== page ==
Bonhams | 2018-10-08 | Collectors Motorcars and Automobilia Auction Philadelphia Simeone Foundation Automotive Museum | Venue : Philadelphia, Simeone Foundation Automotive Museum
Lot No. : 105
Year : 1967
Engine Size : -
Chassis No. : #200085
Engine No. : #FC90507HE
Estimate : US$ 50,000 - 60,000
US$ 50,400
Amphicar 770 Convertible Sold


1,147cc OHV Inline 4-Cylinder Engine
Single Solex Downdraft Carburetor
43bhp at 4,750rpm
4-Speed All-Synchromesh Manual Transmission plus Single Speed with Reverse Water Transmission
4-Wheel Independent Suspension
4-Wheel Waterproof Hydraulic Drum Brakes
*One of only 97 right-hand drive Amphicars ever built and 10 believed to survive today
*Sea and land tested
*Two owners from new
*Saves the hassle of having to buy a boat
Hans Trippel's experiments with amphibious vehicles began in the 1930s, bearing fruit in wartime in the form of the Volkswagen based Schwimmwagen, more than 14,000 of which saw service with the German Army in WWII. Trippel revived the concept post-war with the Amphicar (originally called the Eurocar). Necessarily of unitary construction, the cabriolet-style Amphicar was powered by a 70cu in (1,147cc) four-cylinder Triumph Herald engine mounted in the rear and driving the rear wheels. A special transmission drove the two propellers that afforded a maximum cruising speed on water of around 6 knots (7mph), the top speed on land being around 70mph. No special steering gear was required for use on water, the car being steered in the normal way. The design certainly worked, as demonstrated by a well-publicized stunt that saw an Amphicar successfully cross the English Channel from France to England in 1962. Despite the attractions of its dual capability, the Amphicar was not a commercial success. In what should have been its biggest market - the USA - the Amphicar was handicapped by the many difficulties involved in trying to comply with smog and safety regulations. Demand for what was essentially a novelty vehicle never remotely approached the 20,000 units projected annually, only 3,000-or-so being constructed before production ceased in 1968.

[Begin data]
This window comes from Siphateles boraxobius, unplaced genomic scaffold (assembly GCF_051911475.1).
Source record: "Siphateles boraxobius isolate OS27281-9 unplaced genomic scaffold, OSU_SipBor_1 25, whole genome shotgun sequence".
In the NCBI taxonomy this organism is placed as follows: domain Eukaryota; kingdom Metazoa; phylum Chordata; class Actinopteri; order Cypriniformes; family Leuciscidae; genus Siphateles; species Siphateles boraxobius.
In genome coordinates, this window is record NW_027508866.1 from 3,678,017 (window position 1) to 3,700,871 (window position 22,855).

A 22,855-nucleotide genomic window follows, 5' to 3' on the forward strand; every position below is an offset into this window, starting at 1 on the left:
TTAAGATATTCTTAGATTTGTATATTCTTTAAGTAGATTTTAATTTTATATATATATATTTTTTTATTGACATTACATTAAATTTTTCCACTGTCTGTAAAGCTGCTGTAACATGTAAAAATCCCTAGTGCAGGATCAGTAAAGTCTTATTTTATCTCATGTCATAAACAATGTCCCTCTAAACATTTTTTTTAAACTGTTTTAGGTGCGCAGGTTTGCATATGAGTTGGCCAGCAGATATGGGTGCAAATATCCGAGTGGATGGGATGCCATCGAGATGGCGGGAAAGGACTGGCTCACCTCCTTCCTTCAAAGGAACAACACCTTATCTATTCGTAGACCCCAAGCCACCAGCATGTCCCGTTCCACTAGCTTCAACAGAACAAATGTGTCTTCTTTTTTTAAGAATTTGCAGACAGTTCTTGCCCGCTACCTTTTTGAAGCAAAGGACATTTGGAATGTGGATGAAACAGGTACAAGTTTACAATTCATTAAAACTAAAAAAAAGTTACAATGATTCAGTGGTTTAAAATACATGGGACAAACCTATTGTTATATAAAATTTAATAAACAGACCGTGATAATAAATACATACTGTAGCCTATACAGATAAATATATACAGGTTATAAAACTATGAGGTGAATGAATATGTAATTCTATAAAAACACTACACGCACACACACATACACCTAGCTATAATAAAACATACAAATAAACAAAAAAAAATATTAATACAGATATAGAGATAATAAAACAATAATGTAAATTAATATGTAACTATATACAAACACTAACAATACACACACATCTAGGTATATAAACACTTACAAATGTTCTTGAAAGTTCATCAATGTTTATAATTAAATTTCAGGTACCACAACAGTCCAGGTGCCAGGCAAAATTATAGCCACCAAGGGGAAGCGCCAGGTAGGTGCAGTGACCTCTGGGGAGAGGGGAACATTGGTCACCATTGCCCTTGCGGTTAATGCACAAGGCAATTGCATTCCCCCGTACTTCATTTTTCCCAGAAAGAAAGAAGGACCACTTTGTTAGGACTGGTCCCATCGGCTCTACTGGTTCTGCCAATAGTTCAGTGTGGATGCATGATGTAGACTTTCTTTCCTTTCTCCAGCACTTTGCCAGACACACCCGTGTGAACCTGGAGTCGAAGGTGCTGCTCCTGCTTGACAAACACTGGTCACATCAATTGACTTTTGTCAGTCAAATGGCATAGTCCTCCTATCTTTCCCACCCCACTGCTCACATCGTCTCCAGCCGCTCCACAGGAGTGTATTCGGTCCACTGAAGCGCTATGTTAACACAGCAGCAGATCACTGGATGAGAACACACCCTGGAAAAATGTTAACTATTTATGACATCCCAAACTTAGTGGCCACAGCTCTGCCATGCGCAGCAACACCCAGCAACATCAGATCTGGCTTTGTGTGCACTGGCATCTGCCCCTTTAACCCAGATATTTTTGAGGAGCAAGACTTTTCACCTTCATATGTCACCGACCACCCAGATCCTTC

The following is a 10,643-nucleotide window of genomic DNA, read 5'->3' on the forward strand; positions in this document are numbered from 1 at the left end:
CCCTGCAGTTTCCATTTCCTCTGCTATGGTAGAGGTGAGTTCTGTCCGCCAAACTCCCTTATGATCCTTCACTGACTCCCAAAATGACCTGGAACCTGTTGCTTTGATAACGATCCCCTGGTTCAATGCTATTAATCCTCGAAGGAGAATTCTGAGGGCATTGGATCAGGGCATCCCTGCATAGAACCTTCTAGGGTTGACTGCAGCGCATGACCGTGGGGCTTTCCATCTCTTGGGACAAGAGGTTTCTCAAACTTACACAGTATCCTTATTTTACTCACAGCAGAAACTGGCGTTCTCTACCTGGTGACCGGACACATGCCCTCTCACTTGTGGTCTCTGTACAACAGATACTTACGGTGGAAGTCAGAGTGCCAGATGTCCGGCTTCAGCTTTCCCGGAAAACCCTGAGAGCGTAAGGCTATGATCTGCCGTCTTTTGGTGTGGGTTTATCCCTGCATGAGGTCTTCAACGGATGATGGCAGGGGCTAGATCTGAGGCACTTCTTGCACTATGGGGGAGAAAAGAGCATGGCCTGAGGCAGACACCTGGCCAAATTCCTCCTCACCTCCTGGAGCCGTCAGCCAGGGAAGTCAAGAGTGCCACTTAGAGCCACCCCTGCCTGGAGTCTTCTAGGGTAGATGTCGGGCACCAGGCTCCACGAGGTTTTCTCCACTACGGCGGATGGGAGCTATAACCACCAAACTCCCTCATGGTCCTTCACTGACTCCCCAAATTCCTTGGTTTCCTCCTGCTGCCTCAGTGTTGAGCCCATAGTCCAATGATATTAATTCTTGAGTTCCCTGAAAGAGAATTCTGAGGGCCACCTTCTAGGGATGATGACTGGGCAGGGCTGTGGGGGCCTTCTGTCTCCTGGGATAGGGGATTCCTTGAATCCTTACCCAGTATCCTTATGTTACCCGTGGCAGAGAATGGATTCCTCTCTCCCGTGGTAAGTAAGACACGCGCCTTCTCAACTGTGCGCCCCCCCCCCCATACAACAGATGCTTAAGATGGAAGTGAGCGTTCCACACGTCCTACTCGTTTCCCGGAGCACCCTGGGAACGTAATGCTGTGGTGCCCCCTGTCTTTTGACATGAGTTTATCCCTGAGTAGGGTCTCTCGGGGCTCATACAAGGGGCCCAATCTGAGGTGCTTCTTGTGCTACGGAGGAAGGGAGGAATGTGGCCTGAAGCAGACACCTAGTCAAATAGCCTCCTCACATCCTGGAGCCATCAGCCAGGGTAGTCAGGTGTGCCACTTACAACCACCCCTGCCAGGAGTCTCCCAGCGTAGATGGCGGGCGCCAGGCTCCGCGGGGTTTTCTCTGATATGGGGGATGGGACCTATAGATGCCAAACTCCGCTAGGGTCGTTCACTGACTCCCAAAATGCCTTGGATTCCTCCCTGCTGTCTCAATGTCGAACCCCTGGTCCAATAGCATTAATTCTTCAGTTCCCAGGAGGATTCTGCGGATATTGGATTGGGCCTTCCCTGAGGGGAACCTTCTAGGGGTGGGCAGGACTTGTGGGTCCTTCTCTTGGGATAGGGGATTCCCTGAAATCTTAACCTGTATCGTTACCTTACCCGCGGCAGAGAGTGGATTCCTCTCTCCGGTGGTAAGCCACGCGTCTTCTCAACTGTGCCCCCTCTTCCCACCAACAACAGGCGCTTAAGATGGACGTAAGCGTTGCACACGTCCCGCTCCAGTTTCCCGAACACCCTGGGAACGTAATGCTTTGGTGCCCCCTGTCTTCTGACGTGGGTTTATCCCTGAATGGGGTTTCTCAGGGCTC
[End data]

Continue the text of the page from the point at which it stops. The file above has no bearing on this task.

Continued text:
This rare Amphicar is made rarer still by its specifications, history, and presentation. Ordered new through the New Jersey importer of Amphicars, it was one of only 97 examples of the model ever produced in right-hand drive. The first owner, a pilot and flight instructor who lived on a lake in upstate New York, was so used to sitting on the right side of the cockpit that he made the unique decision to order his Amphicar in a specification matching this tendency. As a pilot, he was of course meticulous and detail oriented. Those attributes spilled over into the care for his conveyance for both land and sea. Carefully and regularly maintained throughout his long ownership, he would own the car for decades but sparingly drive it only about 2600 miles from new.
The current owner acquired the car from him about 25 years ago. In very nice, presentable and rust-free condition—a testament to the first owner's regular care—the decision was made to restore the car five years after acquiring it. Sent to marque expert Billy Syx of East Coast Amphicar, the vehicle was stripped and fully refurbished to like-new condition. Using the original panels, which were in good shape and free of tinworm, the car was brought to the show-winning condition it has remained in to this day. Regularly serviced and maintained by Mr. Syx, this Amphicar has managed to score a total of three first prize wins.
Driven a total of just over 5,300 miles, a figure that is believed to be from new, this right-hand drive Amphicar is understood to be one of just 10 remaining survivors of the 97 built. Tested on land and sea, it is both DOT and US Coast Guard certified and is supplied with both motor vehicle and water craft registrations. Complete with a correct jack, tool kit, and owner's manual in addition to front and rear navigational lights, marine flag, and a set of life jackets and paddles, it is no doubt ready to transport family and friends from the lake house to the beach—and beyond.

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